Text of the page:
337 F2d 827 United States v. Lewes Dairy Inc Lewes Dairy Inc S M
337 F.2d 827
UNITED STATES of America, Appellant,
LEWES DAIRY, INC.
LEWES DAIRY, INC., and Clifford S. Ott and James M.
Faulkner, Individually andas Co-partners Doing
Business as Hollybrook Dairy, a Co-partnership,
Orville L. FREEMAN, as Secretary of Agriculture, Appellant.
Nos. 14642, 14643.
United States Court of Appeals Third Circuit.
Argued April 24, 1964.
Decided Oct. 14, 1964, Certiorari Denied Feb. 1, 1965, See
85 S.Ct. 720.
Richard S. Salzman, Atty., Appellate Section, Civil Div., Dept. of Justice, Washington, D.C. (John W. Douglas, Asst. Atty. Gen., Alexander Greenfeld, U.S. Atty., Alan S. Rosenthal, Atty., Dept. of Justice, Washington, D.C., Neil Brooks, Asst. Gen. Counsel, J. Charles Krause, Joseph A. Walsh, Attys., Dept. of Agriculture, Washington, D.C., on the brief), for appellants.
Andrew B. Kirkpatrick, Jr., Wilmington, Del. (James M. Tunnell, Jr., Morris, Nichols, Arsht & Tunnell, Wilmington, Del., Ben Ivan Melnicoff, Washington, D.C., on the brief), for Lewes Dairy, Inc.
M. R. Garstang, Gen. Counsel, National Milk Producers Federation, Washington, D.C., E.M. Norton, Washington, D.C., Frank B. Lent, William J. Moore, New York City, Richard Wiles, Syracuse, N.Y., of counsel, as amicus curiae in behalf of National Milk Producers Federation.
Walter F. Mondale, Atty. Gen., State of Minnesota, Sydney Berde, Sp. Asst. Atty. Gen., St. Paul, Minn., amicus curiae for the State of Minnesota.
Before KALODNER, FORMAN and SMITH, Circuit Judges.
KALODNER, Circuit Judge.
The United States instituted a proceeding in the District Court against Lewes Dairy, Inc., to enforce compliance with the provisions of the Agricultural Marketing Agreement Act of 1937, as amended, 7 U.S.C. 601 et seq., and of the Marketing Order (Order No. 127, later renumbered No. 16) regulating the handling of milk in the Upper Chesapeake Bay, Maryland marketing area (7 C.F.R. Part 1027).1
The District Court entered on May 21, 1963, an order requiring the defendant to pay into the registry of the court arrearages due under the Marketing Order for the period from February, 1960, to December, 1962, in the amount of $92,956.65, and also to pay into the registry of the court amounts currently due under the Marketing Order.
In the interim, Lewes Dairy, Inc., and Clifford S. Ott and James M. Faulkner, doing business as Hollybrook Dairy, a co-partnership, instituted proceedings in the District Court against the Secretary of Agriculture, pursuant to the Agricultural Marketing Agreement Act of 1937, as amended, 7 U.S.C. 608c(15)(B), to review the denial of petitions for relief from Marketing Order No. 127 addressed to the Secretary pursuant to Section 608c(15)(A) of the Act.2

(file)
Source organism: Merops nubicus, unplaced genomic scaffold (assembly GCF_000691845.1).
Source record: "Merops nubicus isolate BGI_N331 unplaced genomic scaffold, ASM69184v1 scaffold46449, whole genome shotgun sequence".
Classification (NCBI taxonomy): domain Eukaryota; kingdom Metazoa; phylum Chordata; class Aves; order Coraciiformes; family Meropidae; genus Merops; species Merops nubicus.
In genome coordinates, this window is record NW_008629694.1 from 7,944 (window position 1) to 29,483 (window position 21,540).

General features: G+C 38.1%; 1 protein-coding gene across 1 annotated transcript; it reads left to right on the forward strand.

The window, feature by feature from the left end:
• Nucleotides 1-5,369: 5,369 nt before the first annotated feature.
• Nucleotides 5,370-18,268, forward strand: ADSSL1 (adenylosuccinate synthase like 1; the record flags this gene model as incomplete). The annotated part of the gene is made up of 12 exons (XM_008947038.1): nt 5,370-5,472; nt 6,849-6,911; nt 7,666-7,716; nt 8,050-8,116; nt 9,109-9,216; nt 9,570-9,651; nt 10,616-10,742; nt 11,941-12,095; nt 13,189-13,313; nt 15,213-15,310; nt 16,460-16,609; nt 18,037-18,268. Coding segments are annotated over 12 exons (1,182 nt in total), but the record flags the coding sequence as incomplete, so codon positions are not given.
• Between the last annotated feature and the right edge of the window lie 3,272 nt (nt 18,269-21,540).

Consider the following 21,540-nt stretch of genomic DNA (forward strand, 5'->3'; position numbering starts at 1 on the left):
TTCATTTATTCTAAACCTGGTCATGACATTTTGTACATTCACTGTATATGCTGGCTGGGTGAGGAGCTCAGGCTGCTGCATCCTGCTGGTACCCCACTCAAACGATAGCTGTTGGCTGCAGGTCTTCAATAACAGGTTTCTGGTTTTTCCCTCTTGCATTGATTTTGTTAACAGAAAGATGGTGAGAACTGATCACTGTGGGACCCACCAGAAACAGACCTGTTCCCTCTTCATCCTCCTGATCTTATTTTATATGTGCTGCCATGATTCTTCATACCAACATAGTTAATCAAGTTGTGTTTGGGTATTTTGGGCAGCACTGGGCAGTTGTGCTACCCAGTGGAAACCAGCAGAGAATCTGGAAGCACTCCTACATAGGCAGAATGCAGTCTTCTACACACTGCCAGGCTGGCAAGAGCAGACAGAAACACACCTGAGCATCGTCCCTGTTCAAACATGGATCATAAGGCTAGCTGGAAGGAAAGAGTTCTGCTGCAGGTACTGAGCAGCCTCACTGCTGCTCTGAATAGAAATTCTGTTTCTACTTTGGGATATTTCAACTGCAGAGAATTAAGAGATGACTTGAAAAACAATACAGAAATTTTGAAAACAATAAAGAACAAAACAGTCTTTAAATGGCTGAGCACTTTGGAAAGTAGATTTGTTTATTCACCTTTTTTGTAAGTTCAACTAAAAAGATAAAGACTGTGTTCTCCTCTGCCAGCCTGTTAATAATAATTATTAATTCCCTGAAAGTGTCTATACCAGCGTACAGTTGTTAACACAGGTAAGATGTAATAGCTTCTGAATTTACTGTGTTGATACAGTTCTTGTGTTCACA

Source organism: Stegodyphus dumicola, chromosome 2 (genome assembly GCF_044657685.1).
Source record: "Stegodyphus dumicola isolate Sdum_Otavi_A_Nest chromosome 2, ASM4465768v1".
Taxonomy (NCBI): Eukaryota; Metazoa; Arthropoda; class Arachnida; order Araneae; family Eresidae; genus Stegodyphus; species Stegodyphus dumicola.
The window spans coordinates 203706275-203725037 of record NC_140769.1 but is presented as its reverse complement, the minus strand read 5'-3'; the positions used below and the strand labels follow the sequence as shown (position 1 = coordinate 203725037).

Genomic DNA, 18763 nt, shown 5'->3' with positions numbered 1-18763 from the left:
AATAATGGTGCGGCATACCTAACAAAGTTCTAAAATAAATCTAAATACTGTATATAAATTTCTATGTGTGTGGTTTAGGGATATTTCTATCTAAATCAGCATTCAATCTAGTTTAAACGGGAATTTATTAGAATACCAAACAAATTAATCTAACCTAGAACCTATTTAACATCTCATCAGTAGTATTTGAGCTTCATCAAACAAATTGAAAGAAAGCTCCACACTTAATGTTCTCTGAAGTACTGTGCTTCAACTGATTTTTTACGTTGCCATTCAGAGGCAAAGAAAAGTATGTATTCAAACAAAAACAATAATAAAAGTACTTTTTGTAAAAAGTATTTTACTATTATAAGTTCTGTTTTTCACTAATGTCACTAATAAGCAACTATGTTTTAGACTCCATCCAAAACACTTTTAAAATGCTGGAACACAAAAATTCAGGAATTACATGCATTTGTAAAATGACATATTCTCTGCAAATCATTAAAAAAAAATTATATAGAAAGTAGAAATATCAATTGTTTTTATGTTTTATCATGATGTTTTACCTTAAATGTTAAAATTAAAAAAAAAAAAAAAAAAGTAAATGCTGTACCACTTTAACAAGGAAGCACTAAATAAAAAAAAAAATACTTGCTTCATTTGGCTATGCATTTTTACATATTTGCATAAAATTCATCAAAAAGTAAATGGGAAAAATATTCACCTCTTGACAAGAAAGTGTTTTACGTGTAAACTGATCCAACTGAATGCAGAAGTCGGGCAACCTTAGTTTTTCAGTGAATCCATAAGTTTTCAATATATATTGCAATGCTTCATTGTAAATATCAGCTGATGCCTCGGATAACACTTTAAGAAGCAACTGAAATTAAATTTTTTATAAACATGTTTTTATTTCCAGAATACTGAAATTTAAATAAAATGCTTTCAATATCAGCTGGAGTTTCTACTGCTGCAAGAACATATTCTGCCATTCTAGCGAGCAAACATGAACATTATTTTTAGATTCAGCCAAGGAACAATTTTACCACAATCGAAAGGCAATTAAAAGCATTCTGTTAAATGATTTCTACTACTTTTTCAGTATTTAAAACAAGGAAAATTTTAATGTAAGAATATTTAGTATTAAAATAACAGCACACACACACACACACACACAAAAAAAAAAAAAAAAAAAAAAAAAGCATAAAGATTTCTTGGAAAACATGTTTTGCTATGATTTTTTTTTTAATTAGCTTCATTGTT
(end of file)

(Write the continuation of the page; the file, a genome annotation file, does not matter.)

In this second proceeding, the District Court, on motions for summary judgment filed by the plaintiffs and by the Secretary, upon 'Findings of Fact' and 'Conclusions of Law', entered its order holding invalid Marketing Order No. 127 as it applied to the plaintiffs. The Secretary has appealed from this order, at our No. 14643.
The District Court, on July 16, 1963, entered an Order in the earlier enforcement proceeding so as to relieve Lewes Dairy, Inc. of the obligation of paying, as provided in its Order of May 21, 1963, the $92,956.65 arrearages into the registry of the court, pending appeal. The later Order provided that in the event this Court should reverse the District Court's Order in the review proceeding and remand for further administrative proceedings, the obligation to pay the arrearages should be deferred until sixty days after a final determination of the new proceeding.3 The United States has appealed at our No. 14642 from this July 16, 1963 Order.
With respect to the review proceeding (appealed at No. 14643), which we take up first, the ultimate issue is whether the Milk Marketing Order involved establishes an economic trade barrier inconsistent with the provisions of Section 608c(5)(G)4 of the Agricultural Marketing Agreement Act of 1937, as amended, 7 U.S.C. 608c(5)(G). See Lehigh Valley Cooperative Farmers, Inc. v. United States, 370 U.S. 76, 82 S.Ct. 1168, 8 L.Ed.2d 345 (1962). However, the Secretary preliminarily asserts that the issue was not developed in the administrative proceeding and therefore contends that the cause should be remanded for further administrative proceedings, unless, of course, this Court should determine as a matter of law that the Milk Marketing Order is valid as applied. In this connection the Secretary contends that the District Court exceeded its authority in finding facts and in supplanting the Secretary in the exercise of functions initially committed to him.
Since we are in agreement with the preliminary assertion of the Secretary, an abbreviated statement of the underlying facts will suffice.
The background of milk regulation and the operation of a Milk Marketing Order are set forth in United States v. Rock Royal Co-operative, Inc., 307 U.S. 533, 59 S.Ct. 993, 83 L.Ed. 1446 (1939). Reference to that decision saves repetition. Moreover, the particular Milk Marketing Order here involved is discussed in specific detail in United States v. Mills, 315 F.2d 828, 831 (4th Cir. 1963), cert. den. sub nom. Willow Farms Dairy, Inc. v. Freeman, 374 U.S. 832, 83 S.Ct. 1874, 10 L.Ed.2d 1054, the relevance of which is made apparent by footnote 2, supra. Again, reference to that decision saves repetition.